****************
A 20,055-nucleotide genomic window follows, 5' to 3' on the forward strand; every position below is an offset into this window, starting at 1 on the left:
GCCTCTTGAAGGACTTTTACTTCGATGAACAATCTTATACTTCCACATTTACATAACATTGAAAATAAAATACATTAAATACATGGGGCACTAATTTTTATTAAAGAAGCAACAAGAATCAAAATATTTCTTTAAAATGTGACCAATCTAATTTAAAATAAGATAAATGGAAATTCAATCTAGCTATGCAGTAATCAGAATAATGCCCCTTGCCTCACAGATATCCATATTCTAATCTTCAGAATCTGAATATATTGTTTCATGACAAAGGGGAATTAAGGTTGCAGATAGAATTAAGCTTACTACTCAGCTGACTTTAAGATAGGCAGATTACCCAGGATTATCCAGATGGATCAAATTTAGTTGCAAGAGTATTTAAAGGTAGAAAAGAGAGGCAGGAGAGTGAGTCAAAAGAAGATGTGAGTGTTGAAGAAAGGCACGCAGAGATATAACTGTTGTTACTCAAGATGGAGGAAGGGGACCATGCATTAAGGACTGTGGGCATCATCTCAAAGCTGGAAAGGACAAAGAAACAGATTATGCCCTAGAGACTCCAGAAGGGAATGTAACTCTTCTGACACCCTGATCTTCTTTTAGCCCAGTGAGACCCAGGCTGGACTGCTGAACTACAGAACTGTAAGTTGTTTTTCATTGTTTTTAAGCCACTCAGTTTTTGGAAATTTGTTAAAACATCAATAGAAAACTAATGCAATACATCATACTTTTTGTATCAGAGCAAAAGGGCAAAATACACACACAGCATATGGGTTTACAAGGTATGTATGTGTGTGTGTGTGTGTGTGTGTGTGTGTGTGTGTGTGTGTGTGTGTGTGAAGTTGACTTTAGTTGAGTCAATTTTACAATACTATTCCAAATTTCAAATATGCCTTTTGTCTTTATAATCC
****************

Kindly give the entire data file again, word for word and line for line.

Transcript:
A 20,055-nucleotide genomic window follows, 5' to 3' on the forward strand; every position below is an offset into this window, starting at 1 on the left:
GCCTCTTGAAGGACTTTTACTTCGATGAACAATCTTATACTTCCACATTTACATAACATTGAAAATAAAATACATTAAATACATGGGGCACTAATTTTTATTAAAGAAGCAACAAGAATCAAAATATTTCTTTAAAATGTGACCAATCTAATTTAAAATAAGATAAATGGAAATTCAATCTAGCTATGCAGTAATCAGAATAATGCCCCTTGCCTCACAGATATCCATATTCTAATCTTCAGAATCTGAATATATTGTTTCATGACAAAGGGGAATTAAGGTTGCAGATAGAATTAAGCTTACTACTCAGCTGACTTTAAGATAGGCAGATTACCCAGGATTATCCAGATGGATCAAATTTAGTTGCAAGAGTATTTAAAGGTAGAAAAGAGAGGCAGGAGAGTGAGTCAAAAGAAGATGTGAGTGTTGAAGAAAGGCACGCAGAGATATAACTGTTGTTACTCAAGATGGAGGAAGGGGACCATGCATTAAGGACTGTGGGCATCATCTCAAAGCTGGAAAGGACAAAGAAACAGATTATGCCCTAGAGACTCCAGAAGGGAATGTAACTCTTCTGACACCCTGATCTTCTTTTAGCCCAGTGAGACCCAGGCTGGACTGCTGAACTACAGAACTGTAAGTTGTTTTTCATTGTTTTTAAGCCACTCAGTTTTTGGAAATTTGTTAAAACATCAATAGAAAACTAATGCAATACATCATACTTTTTGTATCAGAGCAAAAGGGCAAAATACACACACAGCATATGGGTTTACAAGGTATGTATGTGTGTGTGTGTGTGTGTGTGTGTGTGTGTGTGTGTGTGTGTGTGTGTGAAGTTGACTTTAGTTGAGTCAATTTTACAATACTATTCCAAATTTCAAATATGCCTTTTGTCTTTATAATCC